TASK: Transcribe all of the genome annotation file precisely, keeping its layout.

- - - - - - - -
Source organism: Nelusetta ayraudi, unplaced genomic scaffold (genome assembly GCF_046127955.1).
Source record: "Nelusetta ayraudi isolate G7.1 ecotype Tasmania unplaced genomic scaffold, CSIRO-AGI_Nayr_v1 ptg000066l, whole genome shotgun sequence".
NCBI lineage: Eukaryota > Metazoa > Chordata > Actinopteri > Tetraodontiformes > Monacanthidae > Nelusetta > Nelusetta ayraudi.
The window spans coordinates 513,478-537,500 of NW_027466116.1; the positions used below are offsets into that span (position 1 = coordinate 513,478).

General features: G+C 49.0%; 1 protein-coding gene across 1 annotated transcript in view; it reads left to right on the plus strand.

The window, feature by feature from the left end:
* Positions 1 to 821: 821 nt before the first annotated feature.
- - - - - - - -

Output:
Source organism: Nelusetta ayraudi, unplaced genomic scaffold (genome assembly GCF_046127955.1).
Source record: "Nelusetta ayraudi isolate G7.1 ecotype Tasmania unplaced genomic scaffold, CSIRO-AGI_Nayr_v1 ptg000066l, whole genome shotgun sequence".
NCBI lineage: Eukaryota > Metazoa > Chordata > Actinopteri > Tetraodontiformes > Monacanthidae > Nelusetta > Nelusetta ayraudi.
The window spans coordinates 513,478-537,500 of NW_027466116.1; the positions used below are offsets into that span (position 1 = coordinate 513,478).

General features: G+C 49.0%; 1 protein-coding gene across 1 annotated transcript in view; it reads left to right on the plus strand.

The window, feature by feature from the left end:
* Positions 1 to 821: 821 nt before the first annotated feature.